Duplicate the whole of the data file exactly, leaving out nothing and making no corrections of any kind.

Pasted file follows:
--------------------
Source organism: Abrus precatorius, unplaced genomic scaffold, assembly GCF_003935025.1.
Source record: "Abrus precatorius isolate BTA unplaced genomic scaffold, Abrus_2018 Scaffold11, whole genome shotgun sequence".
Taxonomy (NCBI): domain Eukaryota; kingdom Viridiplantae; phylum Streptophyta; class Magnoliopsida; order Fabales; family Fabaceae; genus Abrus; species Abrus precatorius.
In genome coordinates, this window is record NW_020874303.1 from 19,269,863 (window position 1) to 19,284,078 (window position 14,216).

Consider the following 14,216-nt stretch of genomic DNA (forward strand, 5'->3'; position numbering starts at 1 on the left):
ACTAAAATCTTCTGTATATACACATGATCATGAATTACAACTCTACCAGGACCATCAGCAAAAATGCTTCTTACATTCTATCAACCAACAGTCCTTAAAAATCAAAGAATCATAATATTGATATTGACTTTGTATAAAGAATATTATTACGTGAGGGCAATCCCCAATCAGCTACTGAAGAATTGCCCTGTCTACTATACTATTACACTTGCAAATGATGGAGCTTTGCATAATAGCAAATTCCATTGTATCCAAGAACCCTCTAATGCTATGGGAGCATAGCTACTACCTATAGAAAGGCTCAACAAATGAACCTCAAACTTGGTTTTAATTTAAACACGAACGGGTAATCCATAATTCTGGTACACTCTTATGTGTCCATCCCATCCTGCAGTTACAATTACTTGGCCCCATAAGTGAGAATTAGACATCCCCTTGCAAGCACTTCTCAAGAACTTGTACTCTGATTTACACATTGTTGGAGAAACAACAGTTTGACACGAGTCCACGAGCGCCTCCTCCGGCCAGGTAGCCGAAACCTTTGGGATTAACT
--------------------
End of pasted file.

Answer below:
Source organism: Abrus precatorius, unplaced genomic scaffold, assembly GCF_003935025.1.
Source record: "Abrus precatorius isolate BTA unplaced genomic scaffold, Abrus_2018 Scaffold11, whole genome shotgun sequence".
Taxonomy (NCBI): domain Eukaryota; kingdom Viridiplantae; phylum Streptophyta; class Magnoliopsida; order Fabales; family Fabaceae; genus Abrus; species Abrus precatorius.
In genome coordinates, this window is record NW_020874303.1 from 19,269,863 (window position 1) to 19,284,078 (window position 14,216).

Consider the following 14,216-nt stretch of genomic DNA (forward strand, 5'->3'; position numbering starts at 1 on the left):
ACTAAAATCTTCTGTATATACACATGATCATGAATTACAACTCTACCAGGACCATCAGCAAAAATGCTTCTTACATTCTATCAACCAACAGTCCTTAAAAATCAAAGAATCATAATATTGATATTGACTTTGTATAAAGAATATTATTACGTGAGGGCAATCCCCAATCAGCTACTGAAGAATTGCCCTGTCTACTATACTATTACACTTGCAAATGATGGAGCTTTGCATAATAGCAAATTCCATTGTATCCAAGAACCCTCTAATGCTATGGGAGCATAGCTACTACCTATAGAAAGGCTCAACAAATGAACCTCAAACTTGGTTTTAATTTAAACACGAACGGGTAATCCATAATTCTGGTACACTCTTATGTGTCCATCCCATCCTGCAGTTACAATTACTTGGCCCCATAAGTGAGAATTAGACATCCCCTTGCAAGCACTTCTCAAGAACTTGTACTCTGATTTACACATTGTTGGAGAAACAACAGTTTGACACGAGTCCACGAGCGCCTCCTCCGGCCAGGTAGCCGAAACCTTTGGGATTAACT